Iris thought about the situation and decided, “It has to be hard for the two of them. I’ve read about how close twins can be. With one dedicated to the Amish faith and the other part of the English world, just how connected can they stay?”
That was a question to consider. Daisy’s family was so crucial to the way she looked at life. She depended on them and would do anything for them. “It’s hard to believe Lydia’s parents haven’t spoken to her since she left the community. I could never do that to a member of my family, let alone a child.”
Iris was nodding before Daisy finished her thought. “I feel the same way, but the restrictions of Amish faith make the situation what it is, I suppose.”
The back door to the kitchen swooshed open again. Lydia was half in and half out, with her sister pulling on her arm.
“We have to talk about this more,” Leah pleaded.
“There’s no point, Sister.” Lydia’s voice was firm. “Now go home. Neil will bring Frannie to you after preschool. She will cheer you up, ya?”
Leah seemed to respond with a weak, teary smile. She let go of her sister’s arm and stepped away from the door.
Lydia closed it, returned to the table, blew out a breath, and sank into the folding chair. She murmured, “Mixing business with family connections always creates problems.”
She didn’t go on, and Daisy didn’t know what her friend meant.
Lydia didn’t explain, but returned to the details of Daisy’s parents’ anniversary dinner, as if they hadn’t been interrupted.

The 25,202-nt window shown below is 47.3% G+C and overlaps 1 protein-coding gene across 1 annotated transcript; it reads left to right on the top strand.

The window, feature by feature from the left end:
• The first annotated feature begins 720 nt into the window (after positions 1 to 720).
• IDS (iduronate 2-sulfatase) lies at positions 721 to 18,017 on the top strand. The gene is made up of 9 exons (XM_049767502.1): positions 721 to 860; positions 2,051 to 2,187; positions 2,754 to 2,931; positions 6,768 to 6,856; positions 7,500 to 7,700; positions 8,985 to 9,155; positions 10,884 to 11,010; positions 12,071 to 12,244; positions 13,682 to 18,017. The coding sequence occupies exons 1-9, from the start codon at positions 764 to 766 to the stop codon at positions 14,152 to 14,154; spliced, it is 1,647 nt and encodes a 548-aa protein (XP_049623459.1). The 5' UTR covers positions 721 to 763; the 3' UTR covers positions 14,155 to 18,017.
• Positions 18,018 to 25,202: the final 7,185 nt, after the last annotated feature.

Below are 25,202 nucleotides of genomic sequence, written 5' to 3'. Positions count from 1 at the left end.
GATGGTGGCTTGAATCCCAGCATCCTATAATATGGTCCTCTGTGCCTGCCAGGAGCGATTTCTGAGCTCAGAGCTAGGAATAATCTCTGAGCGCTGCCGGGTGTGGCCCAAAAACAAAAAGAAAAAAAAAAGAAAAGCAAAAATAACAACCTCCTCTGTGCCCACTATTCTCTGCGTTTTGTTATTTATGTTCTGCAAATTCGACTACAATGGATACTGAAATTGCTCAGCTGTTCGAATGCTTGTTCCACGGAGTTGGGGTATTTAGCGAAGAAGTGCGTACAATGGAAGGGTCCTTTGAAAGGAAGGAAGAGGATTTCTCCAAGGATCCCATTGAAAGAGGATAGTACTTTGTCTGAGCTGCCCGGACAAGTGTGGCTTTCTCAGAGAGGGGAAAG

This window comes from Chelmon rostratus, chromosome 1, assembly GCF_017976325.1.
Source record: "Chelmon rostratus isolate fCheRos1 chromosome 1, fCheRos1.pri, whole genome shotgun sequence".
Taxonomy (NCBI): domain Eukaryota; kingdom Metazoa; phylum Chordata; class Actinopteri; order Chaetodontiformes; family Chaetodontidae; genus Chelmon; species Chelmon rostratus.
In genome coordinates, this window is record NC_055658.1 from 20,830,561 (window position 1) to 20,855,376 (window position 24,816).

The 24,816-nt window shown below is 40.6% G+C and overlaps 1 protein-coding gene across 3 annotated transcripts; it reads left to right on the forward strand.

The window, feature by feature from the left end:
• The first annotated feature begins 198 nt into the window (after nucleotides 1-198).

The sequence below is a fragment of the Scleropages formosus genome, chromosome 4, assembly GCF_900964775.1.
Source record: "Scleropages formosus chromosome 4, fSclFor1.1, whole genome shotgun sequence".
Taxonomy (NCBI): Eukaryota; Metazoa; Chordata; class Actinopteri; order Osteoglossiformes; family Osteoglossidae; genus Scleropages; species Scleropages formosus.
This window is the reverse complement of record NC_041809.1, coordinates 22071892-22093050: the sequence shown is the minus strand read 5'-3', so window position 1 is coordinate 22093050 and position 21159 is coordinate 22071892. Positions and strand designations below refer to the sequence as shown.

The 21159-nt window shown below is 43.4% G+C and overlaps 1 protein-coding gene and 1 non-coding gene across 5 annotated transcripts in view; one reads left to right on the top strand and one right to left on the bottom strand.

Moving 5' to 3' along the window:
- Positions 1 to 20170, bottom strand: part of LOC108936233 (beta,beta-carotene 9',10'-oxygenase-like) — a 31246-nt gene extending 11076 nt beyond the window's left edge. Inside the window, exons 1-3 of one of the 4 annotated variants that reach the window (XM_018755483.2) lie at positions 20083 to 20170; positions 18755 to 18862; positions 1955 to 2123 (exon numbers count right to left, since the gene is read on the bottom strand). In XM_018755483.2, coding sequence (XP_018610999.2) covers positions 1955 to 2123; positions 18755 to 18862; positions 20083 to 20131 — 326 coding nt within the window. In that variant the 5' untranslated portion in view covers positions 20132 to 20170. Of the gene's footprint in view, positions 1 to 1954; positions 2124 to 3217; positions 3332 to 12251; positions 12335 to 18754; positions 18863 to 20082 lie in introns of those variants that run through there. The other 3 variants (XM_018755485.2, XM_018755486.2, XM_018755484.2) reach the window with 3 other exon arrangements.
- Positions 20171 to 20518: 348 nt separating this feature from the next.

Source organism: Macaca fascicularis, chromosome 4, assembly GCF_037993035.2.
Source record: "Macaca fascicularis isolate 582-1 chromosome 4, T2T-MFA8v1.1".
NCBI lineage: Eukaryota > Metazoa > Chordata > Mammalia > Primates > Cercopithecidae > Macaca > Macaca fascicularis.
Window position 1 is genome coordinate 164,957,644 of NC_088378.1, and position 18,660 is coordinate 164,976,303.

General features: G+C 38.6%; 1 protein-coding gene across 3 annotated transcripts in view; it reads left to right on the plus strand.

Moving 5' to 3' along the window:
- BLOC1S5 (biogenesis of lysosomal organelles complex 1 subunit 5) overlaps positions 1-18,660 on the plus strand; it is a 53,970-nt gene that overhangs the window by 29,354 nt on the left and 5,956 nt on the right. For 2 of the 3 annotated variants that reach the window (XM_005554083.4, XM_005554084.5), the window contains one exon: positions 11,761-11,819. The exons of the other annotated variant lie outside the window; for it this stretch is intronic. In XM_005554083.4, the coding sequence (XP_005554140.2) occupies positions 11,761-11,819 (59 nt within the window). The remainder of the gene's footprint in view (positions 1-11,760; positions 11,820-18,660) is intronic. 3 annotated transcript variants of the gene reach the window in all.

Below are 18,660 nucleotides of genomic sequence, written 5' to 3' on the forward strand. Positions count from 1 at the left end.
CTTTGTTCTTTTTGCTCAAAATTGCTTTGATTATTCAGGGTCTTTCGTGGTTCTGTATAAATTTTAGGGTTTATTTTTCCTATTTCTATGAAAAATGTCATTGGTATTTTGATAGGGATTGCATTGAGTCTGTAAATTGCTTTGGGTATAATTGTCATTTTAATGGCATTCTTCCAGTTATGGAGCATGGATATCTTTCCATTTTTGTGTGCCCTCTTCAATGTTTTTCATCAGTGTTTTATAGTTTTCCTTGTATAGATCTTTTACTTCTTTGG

After Daisy and Iris parked in the back lot behind Daisy’s Tea Garden and entered through the Victorian’s rear door, Daisy immediately saw that their kitchen bustled with activity. Tessa Miller, Daisy’s best friend and kitchen manager, was slipping a tray of cinnamon scones into the oven. Eva Conner, Daisy’s girl Friday, was brewing Earl Grey tea, which was the special for the month.
“Many customers this morning?” Iris asked as she unzipped her down puffer coat. “There were a few snowflakes out there, so it’s probably going to be slow.”
Tessa and Eva exchanged a glance, and Daisy wondered what that was about. She soon found out.
“Foster was serving two interesting customers,” Eva said, with an impish smile.
“There are a few others,” Tessa told them, “but those two . . .” She shook her head and tried to suppress a grin.
Foster Cranshaw was Daisy’s son-in-law and proficient in his duties at the tea garden.
“I’ll check,” Daisy said, “as soon as I hang my coat in my office and wash up.”
Eva let out a small giggle. “I think Iris is going to want to visit these two. They’re at separate tables.”
Now Daisy suspected she and Iris both had their curiosity piqued. They went to the hall and peered into the tearoom.
Marshall Thompson, a lawyer who had helped Daisy in more than one of the murder investigations she’d become involved with, sat at a table for two near the front window of the main tearoom. He had an office a few streets north of downtown on Cherry Tree Road. He could walk to the tea garden and often did. He cut an impressive figure, at six feet two with thick snow-white hair, and was wearing a blue pinstriped suit with a crisp white shirt and navy striped tie. Since fall, he’d invited Daisy’s Aunt Iris to accompany him to plays at Willow Creek’s Little Theater and to expensive restaurants in York and Lancaster. He didn’t look happy at the present moment, though, as he took a forkful of a cherry tart and glared at the man two tables away. Marshall continued to glower as he set down his fork, picked up his teacup, and took a sip of tea. Daisy knew Earl Grey was one of his favorites.